It's an absolutely gorgeous Sunday morning in August. I am waiting for Orange Muffins to get out of the oven. They smell good. We are out of all the quick and easy items at home so I am trying to do some cooking to fill the fridge and pantry until my paycheck comes in.
I have pinto beans cooking in the crockpot. Later, I will pull together some Mexican rice and a bunch of goodies from our garden for dinner. I will probably make chili for later in the week as well. Besides that, I will throw some ingredients at the breadmaker and also make a few snacks to munch on. That should hold us over until payday, anyway.
One thing I actually like about food is that it is far more forgiving and flexible than the rent payment, car payment, or electric bill. It usually tastes a heckuva lot better too.
The muffins are done.
I am watering the garden. The broccoli is actually acting like it might do something. A squirrel just dropped a nut from the top of its treehouse. A hummingbird keeps visiting the feeder but is too camera shy to be caught. Our weather stick has not fully made up its mind yet. If it thinks it is bad weather, it points down. If it thinks is is good weather, it points up.
There are children practicing soccer in the back field. I just heard one little boy yell, "I did it!" Then another cheer, "WooooT WoooooT!". Come Thou Fount is drifting from the iPad in the kitchen. Abby is hunting the black-capped chickadee who is calling to its mate in another tree. Abby can't reach him but it's fun to watch her playing the part of huntress in her make believe jungle. She is very happy here. We are all happy here.
I do not want to leave my home today. It's seems the older I get the more quiet time I need. Or perhaps it is in direct relation to the stress I feel from the outside world. Home is my safe haven and I know, starting tomorrow, I have to plug into the real world again. I am not ready.
Yesterday I spent the entire day, full-tilt-boogie, cleaning/organizing the basement. It hasn't been touched since we moved in back in March? I wanted to get it done before Hyrum returned home. He and Emma have been hoping for a workout space.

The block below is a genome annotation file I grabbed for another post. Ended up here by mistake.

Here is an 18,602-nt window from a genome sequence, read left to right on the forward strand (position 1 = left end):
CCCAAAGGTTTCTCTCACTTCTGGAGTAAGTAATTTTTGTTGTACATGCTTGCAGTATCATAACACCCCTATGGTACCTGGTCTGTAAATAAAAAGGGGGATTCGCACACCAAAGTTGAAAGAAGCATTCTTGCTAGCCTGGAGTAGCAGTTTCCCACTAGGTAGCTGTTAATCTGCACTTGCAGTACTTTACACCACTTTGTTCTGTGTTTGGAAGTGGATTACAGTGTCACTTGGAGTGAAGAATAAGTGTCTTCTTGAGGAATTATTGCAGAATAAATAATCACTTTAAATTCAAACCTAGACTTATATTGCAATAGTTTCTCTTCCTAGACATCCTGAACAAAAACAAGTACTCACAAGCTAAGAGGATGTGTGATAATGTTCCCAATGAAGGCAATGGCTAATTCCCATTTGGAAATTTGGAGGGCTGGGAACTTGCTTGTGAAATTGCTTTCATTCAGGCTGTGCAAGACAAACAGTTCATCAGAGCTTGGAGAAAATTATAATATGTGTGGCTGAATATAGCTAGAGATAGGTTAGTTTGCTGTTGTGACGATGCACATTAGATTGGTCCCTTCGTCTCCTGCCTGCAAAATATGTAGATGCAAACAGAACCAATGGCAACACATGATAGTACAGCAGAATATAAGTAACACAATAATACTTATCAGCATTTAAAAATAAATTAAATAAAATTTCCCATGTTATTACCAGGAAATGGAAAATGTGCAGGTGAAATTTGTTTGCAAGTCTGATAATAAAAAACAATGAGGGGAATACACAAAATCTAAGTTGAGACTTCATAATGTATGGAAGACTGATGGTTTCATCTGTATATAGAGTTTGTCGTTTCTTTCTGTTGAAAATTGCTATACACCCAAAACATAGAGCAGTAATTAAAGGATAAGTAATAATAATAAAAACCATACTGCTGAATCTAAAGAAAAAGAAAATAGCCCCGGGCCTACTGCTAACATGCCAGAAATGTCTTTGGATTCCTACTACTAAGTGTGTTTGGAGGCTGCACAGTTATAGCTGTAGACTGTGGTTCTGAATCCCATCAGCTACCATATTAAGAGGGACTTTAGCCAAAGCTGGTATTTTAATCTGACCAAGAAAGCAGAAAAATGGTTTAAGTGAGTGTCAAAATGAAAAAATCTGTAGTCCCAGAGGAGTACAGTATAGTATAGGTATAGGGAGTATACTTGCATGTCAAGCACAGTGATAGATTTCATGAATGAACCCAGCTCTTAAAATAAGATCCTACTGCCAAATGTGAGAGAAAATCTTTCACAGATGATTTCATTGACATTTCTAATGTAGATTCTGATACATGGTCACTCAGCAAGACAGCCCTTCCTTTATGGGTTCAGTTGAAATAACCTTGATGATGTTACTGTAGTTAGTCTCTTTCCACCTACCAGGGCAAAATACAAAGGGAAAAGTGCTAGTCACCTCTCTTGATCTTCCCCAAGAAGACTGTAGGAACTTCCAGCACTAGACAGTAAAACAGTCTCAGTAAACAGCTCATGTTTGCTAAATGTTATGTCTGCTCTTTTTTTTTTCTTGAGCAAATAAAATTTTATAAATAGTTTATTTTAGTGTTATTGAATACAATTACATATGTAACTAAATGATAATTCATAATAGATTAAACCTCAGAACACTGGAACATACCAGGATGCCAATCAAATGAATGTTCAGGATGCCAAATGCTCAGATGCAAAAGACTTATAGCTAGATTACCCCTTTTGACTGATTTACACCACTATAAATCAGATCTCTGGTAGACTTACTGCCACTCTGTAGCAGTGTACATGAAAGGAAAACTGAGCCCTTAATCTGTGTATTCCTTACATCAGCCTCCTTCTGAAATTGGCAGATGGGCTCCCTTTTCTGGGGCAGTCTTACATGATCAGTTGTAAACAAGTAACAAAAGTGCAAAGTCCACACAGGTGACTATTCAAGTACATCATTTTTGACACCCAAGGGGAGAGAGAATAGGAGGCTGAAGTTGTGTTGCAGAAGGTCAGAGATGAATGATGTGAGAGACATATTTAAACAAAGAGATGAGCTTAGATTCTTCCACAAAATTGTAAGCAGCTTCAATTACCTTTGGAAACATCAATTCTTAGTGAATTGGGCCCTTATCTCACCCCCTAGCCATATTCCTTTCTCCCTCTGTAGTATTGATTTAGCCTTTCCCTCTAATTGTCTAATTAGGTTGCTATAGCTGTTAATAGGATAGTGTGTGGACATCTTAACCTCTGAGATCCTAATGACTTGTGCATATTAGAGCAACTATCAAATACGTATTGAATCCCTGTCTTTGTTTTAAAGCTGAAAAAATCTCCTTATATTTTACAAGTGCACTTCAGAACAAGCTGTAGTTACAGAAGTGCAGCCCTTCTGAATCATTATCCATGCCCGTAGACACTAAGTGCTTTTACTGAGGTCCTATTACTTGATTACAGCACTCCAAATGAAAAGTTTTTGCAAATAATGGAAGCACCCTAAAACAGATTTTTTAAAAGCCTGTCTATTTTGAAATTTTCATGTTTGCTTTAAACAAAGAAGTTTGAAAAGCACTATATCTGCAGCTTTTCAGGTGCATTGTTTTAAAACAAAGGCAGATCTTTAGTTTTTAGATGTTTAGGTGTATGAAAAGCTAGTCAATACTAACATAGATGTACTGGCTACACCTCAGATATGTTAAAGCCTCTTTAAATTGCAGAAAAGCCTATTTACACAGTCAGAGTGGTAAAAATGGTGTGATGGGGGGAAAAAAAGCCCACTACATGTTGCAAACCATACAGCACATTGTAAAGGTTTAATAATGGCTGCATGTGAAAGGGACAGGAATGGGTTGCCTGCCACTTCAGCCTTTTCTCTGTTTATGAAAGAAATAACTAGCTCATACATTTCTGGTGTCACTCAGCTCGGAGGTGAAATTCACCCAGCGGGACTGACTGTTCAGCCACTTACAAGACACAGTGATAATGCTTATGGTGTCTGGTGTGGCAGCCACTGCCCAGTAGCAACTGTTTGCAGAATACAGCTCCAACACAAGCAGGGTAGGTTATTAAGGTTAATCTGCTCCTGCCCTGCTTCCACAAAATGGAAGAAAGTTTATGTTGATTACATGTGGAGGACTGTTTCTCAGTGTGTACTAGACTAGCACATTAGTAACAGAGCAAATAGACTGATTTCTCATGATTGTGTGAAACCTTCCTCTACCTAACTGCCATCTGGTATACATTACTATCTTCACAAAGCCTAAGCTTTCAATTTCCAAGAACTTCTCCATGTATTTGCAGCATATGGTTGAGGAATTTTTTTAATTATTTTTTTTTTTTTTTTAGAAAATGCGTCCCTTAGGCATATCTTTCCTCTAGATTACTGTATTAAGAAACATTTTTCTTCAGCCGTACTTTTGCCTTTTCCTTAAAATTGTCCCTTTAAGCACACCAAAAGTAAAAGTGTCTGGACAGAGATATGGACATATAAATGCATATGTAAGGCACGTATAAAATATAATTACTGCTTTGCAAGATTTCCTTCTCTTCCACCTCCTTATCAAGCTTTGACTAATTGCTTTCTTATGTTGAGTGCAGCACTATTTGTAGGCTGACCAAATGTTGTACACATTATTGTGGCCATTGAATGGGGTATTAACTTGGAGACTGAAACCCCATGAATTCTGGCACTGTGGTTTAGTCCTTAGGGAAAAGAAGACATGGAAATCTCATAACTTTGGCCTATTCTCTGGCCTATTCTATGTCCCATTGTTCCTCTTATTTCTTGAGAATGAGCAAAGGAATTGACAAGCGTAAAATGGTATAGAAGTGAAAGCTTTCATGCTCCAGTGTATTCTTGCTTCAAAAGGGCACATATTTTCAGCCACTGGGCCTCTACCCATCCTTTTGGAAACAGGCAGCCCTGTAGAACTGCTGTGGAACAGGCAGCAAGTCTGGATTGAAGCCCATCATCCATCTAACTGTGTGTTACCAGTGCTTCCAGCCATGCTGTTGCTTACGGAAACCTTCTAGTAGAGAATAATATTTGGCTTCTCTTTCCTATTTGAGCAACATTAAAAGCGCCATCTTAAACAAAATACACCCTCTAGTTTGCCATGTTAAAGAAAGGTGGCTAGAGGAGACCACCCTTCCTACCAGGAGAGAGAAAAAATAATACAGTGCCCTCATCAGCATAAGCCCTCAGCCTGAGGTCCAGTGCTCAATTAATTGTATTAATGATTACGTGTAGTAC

In the process, I parted with an amazing number of books as well as a decent amount of junk we simply didn't need anymore. I hate parting with books but our local landfill has a bookshelf in the recycling area where we drop them for free and people take them home for free. I would guess at least 35% of my book collection must be books I have accumulated from that shelf. It might sound strange but I feel closely knitted to my community because of the books they offer up there. It's as if I am given a glimpse into the lives and minds of my fellow neighbors. They say you can't judge a book by its cover but it does feel as if you can judge a community by by the books it relinquishes from its personal reading collection.
When I delivered my books, there was a small flurry. I literally filled almost the entire bookcase with the books I had brought. It wasn't as difficult to leave them behind because of the mob of people swarming the shelf, shouting out their excitement each time they found another book that appealed to them. I honestly think the best place to host a book club would be at our local recycling center. There are weekends when I don't exactly feel like going to discard my garbage but the thought of bringing home a new book spurs me forward to my duty. It's like getting a reward for doing a chore.